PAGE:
In the early days of web seminars an early-adopter client of ours was IBM. The beautiful thing was that their events were great exposure for our little business, because they’d draw an audience of a couple hundred people, most of whom had never seen web conferencing before. Inevitably after every event we’d get a phone cal or three from someone stunned that from across the world they could see someone else’s desktop demo in action. “I need that in my business” was the best lead generation we had.
But let’s be clear. The mystery and wonder of being connected is rapidly disappearing. Even in the places where it’s still occurring, you should count it serendipity at best, here-today-gone-tomorrow at worst.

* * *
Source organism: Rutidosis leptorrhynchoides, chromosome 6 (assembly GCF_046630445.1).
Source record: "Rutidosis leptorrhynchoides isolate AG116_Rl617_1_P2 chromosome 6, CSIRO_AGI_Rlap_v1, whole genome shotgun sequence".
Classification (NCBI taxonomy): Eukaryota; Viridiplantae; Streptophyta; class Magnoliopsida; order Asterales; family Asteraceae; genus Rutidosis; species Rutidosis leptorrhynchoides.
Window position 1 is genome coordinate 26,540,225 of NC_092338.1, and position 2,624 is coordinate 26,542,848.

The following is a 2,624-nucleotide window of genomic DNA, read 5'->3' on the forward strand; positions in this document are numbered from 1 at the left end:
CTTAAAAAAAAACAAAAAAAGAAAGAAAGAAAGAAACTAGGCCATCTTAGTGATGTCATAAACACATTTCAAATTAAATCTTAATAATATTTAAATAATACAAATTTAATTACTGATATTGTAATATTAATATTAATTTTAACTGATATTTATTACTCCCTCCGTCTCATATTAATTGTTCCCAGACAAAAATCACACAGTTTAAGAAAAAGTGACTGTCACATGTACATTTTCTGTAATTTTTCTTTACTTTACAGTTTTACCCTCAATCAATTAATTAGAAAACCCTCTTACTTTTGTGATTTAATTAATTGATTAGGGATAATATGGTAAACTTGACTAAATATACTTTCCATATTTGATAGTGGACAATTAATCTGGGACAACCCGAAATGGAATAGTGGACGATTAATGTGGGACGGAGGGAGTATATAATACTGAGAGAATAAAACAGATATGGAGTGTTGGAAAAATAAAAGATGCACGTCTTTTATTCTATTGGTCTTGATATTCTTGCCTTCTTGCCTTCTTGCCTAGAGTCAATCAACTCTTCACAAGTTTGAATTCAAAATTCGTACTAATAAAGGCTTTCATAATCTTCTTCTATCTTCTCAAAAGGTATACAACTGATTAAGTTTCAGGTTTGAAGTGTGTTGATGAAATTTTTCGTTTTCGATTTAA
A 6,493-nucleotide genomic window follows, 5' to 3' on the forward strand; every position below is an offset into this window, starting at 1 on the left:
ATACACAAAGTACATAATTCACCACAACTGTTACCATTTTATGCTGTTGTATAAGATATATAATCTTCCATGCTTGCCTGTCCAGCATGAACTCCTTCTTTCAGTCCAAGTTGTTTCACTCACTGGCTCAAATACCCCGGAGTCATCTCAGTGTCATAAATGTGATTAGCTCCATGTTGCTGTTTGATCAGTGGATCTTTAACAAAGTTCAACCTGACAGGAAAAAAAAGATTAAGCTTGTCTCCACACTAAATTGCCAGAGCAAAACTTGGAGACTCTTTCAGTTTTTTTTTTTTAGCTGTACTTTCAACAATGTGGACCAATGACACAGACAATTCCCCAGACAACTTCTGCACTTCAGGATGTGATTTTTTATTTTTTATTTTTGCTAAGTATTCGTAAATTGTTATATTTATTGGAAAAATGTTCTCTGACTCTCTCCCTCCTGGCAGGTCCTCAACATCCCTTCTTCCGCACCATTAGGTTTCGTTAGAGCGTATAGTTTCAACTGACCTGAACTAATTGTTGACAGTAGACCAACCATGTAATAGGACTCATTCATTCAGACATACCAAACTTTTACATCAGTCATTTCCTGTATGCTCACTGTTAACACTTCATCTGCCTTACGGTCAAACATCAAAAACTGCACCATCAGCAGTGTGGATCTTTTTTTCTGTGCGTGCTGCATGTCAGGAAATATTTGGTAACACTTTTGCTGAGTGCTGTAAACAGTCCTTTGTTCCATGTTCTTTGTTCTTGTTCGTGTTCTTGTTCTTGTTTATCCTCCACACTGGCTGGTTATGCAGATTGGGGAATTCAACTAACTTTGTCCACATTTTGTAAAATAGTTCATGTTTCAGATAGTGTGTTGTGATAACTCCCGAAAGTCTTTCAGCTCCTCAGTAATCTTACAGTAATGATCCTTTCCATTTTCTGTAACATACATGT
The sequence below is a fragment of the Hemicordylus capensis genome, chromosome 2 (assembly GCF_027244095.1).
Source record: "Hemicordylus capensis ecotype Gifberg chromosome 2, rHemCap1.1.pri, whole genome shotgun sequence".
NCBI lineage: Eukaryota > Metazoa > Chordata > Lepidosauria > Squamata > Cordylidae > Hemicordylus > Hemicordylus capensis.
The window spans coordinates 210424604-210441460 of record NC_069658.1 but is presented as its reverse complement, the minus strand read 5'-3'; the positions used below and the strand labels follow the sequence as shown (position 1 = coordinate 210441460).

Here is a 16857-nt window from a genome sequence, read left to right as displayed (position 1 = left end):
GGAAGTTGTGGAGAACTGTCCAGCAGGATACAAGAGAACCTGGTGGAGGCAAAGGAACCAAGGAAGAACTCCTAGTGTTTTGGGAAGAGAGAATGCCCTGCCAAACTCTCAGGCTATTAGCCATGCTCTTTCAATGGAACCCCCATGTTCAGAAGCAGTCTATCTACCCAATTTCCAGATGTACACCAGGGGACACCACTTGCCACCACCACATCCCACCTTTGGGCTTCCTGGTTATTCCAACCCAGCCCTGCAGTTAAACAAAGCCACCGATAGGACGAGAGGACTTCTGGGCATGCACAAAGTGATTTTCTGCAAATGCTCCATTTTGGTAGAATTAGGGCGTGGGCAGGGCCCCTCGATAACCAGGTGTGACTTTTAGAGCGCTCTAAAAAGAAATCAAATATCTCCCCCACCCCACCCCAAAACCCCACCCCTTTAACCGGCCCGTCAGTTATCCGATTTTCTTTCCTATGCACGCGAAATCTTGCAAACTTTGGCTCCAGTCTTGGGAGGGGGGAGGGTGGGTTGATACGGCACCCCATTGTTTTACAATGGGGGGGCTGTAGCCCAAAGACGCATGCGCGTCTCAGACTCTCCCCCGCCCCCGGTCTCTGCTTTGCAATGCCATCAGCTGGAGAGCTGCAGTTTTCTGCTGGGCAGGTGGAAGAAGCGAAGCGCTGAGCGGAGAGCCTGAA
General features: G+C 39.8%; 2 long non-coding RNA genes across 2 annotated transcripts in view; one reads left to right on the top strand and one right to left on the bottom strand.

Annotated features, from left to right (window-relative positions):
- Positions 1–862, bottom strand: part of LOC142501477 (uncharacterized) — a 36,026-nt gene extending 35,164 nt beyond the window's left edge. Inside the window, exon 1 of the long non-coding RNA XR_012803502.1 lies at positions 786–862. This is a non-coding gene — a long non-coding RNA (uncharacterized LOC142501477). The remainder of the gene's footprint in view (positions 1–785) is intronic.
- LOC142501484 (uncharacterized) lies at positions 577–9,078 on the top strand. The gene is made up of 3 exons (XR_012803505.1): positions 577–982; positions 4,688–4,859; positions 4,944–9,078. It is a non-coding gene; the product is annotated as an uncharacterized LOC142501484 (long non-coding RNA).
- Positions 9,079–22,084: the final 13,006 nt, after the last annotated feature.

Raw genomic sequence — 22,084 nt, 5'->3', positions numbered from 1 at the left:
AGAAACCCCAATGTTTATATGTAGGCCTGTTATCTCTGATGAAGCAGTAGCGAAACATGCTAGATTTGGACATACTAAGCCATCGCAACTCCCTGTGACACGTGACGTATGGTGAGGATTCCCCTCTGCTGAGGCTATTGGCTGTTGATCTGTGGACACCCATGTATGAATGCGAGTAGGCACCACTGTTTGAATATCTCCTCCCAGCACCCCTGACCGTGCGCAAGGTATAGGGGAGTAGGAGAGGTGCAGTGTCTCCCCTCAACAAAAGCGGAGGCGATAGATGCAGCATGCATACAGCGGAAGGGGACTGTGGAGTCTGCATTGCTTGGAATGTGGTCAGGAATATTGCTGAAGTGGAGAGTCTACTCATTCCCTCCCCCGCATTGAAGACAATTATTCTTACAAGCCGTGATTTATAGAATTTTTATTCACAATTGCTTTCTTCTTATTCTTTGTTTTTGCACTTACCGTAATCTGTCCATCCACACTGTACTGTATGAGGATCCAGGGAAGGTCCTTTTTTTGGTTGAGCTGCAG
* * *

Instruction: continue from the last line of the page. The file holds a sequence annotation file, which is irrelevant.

The power of a live event is dialogue. Content can’t be ignored, but consider this. If content alone is the draw, why use a web seminar instead of (fill in the blank)? Some media are mobile, some are portable, some have better reach.
Web seminars uniquely give an audience an opportunity to dialogue, individually or as a group, with a presenter. And vice versa.
Think about any classroom type education experience you’ve had. Sometimes the part of the hour that makes the whole thing valuable isn’t the presentation material, it’s the one question you got to ask that made the material relevant to you. Or the one your neighbor asked that drew additional content and context out of the presenter.
The power of a live web seminar is dialogue.